By T.P. Haley
Carnegie Hall, Saturday Morning, October 16.
Father Thomas Campbell was a minister in the Seceder Presbyterian Church when he came to the United States of America in the year of our Lord 1807. It is assumed that he was in fullest sympathy with the doctrine of that great church as it was and is. Nor indeed is there evidence to show that his son Alexander did not equally hold and believe these doctrines when he arrived in America, and entered so heartily into the plans and purposes of his distinguished father. It is more than probable that not one of those who formed the "Christian Association" for the promotion of "Christian Union" had for a moment questioned the Calvinistic doctrines which have stood so prominent in the teachings of this great historic church in which they had all been reared.
In the "Address," at page 41, Father Campbell urges the practicability of union with Arians, Socinians, Arminians, Calvinists, Antinomians, etc., etc., without declaring any change in his own convictions. There is no intimation that even after their immersion they had changed their theology. This is further manifest in the fact that, after their immersion in the year 1812, they very soon sought membership in the Baptist Church (or the Baptist Church sought them), whose standard was the Philadelphia Confession of Faith, which was in substantial agreement with the Westminster Confession, under which both father and son had  been brought up. Their supreme purpose was the "original constitutional unity of the Christian church." It is declared by them "a pleasing consideration that all the churches of Christ, which mutually acknowledge each other as such, are not only agreed in the great doctrines of faith and holiness, but are also materially agreed as to the positive ordinances of the gospel institution, so that our differences, at most, are about the things in which the kingdom of God does not consist--that is, about matters of private opinion."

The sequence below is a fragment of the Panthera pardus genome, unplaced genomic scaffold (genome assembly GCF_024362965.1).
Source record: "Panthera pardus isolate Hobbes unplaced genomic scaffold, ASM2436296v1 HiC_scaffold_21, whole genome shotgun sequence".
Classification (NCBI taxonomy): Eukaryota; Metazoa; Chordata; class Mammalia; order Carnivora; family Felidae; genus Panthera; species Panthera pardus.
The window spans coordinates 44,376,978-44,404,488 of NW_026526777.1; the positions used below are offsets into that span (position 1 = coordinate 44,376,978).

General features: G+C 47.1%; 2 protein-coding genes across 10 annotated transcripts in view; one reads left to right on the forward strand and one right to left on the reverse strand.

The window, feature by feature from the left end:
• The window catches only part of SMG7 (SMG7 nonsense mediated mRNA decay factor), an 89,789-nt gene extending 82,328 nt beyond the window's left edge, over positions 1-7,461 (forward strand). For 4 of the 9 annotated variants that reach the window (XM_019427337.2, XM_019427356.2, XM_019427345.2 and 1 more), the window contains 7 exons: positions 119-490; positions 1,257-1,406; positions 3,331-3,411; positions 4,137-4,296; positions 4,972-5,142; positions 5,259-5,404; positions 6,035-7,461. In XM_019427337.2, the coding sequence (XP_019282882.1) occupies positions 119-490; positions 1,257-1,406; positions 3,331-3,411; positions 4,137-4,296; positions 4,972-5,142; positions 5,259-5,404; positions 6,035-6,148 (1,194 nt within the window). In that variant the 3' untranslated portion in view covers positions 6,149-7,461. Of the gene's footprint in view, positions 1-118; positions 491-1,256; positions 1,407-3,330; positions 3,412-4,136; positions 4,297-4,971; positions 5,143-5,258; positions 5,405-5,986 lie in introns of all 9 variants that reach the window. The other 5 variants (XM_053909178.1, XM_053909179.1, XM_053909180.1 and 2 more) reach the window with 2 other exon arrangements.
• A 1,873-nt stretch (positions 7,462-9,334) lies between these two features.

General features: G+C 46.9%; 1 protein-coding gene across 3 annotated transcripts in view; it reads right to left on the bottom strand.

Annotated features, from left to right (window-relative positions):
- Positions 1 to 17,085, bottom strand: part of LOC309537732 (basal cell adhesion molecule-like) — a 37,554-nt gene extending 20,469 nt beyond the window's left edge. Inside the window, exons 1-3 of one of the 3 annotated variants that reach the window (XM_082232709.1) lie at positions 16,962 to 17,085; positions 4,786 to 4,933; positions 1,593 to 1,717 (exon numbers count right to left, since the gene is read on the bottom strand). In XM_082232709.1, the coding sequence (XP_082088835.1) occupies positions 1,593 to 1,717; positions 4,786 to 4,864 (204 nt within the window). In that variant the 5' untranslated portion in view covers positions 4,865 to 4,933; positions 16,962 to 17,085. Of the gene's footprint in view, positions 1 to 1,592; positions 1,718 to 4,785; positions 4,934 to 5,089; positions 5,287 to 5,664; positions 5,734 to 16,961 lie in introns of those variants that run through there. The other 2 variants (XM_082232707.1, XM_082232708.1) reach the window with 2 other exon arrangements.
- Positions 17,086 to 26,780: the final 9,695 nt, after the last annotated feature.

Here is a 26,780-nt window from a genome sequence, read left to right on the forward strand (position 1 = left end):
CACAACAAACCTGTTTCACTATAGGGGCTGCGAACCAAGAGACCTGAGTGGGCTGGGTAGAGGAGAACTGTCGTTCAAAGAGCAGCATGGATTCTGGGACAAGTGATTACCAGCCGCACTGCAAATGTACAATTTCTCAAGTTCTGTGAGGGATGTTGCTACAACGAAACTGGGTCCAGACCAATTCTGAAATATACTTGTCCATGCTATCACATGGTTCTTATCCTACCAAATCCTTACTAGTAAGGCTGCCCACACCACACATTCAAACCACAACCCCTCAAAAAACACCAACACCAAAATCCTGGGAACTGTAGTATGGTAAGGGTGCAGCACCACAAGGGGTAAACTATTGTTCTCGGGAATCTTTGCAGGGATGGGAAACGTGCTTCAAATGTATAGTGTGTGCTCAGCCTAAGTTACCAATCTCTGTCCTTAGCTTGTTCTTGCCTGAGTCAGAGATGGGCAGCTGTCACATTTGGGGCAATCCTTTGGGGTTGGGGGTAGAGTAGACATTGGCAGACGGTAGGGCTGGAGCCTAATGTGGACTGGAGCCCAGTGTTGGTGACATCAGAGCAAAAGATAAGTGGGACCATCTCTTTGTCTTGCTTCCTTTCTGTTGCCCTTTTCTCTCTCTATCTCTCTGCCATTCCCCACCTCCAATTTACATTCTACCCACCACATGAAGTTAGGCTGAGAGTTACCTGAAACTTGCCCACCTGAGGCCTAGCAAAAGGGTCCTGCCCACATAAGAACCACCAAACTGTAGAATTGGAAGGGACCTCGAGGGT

They practically accepted the famous saying of Maldenius: "In essentials unity, in non-essentials liberty, in all things charity."
While it is probably true that neither Thomas Campbell nor his son brought
T. P. HALEY.
to their work any new theology--that is, any new doctrine of the Godhead--it is without doubt true that they both, and especially the son, came to hold and to insist on a new anthropology; that is, a new view of man's powers and his relations to God. The sentiment so prominent in the "Declaration and Address," to wit: "That this society, formed for the sole purpose of promoting simple evangelical Christianity, shall, to the utmost of its power, countenance and support such ministers, and such only, as exhibit a manifest conformity to the original standard in conversation and doctrine, in zeal and diligence, and only such as endeavor to practice the simple original form of Christianity expressly exhibited upon the sacred page, without attempting to inculcate anything of human authority, of private opinion or invention of men, as having any place in the constitution, faith or worship of the Christian church, or anything as matters of Christian faith and duty for which there can not be expressly produced a 'Thus saith the Lord' in express terms or by approved precedent."
This sentiment so earnestly adopted led at once to the re-examination of every item of the doctrine, every article of faith heretofore held by the church, to determine whether it was in harmony with this Declaration, to determine whether there could be found a "Thus saith the Lord in express terms or by approved precedent."
This examination led to a number of radical changes in current belief and practice:
1. It led to the abandonment of infant baptism, as well as the abandonment of sprinkling and pouring for baptism.
2. It led to the abandonment of the doctrine of original sin, the doctrine of total hereditary depravity. It led to the assertion of the freedom of the human will, the freedom of choice. It rejected the doctrine of regeneration before faith in order to faith. It proclaimed conversion "a turning to the Lord." It emphasized the Scripture, "Let the wicked man forsake his way and the unrighteous man his thought, and let him turn to the Lord, who will have mercy upon him, and to our God, for he will abundantly pardon."
This the sinner can do, it was affirmed, under the teaching and power of the Holy Ghost in the gospel of our Lord Jesus Christ.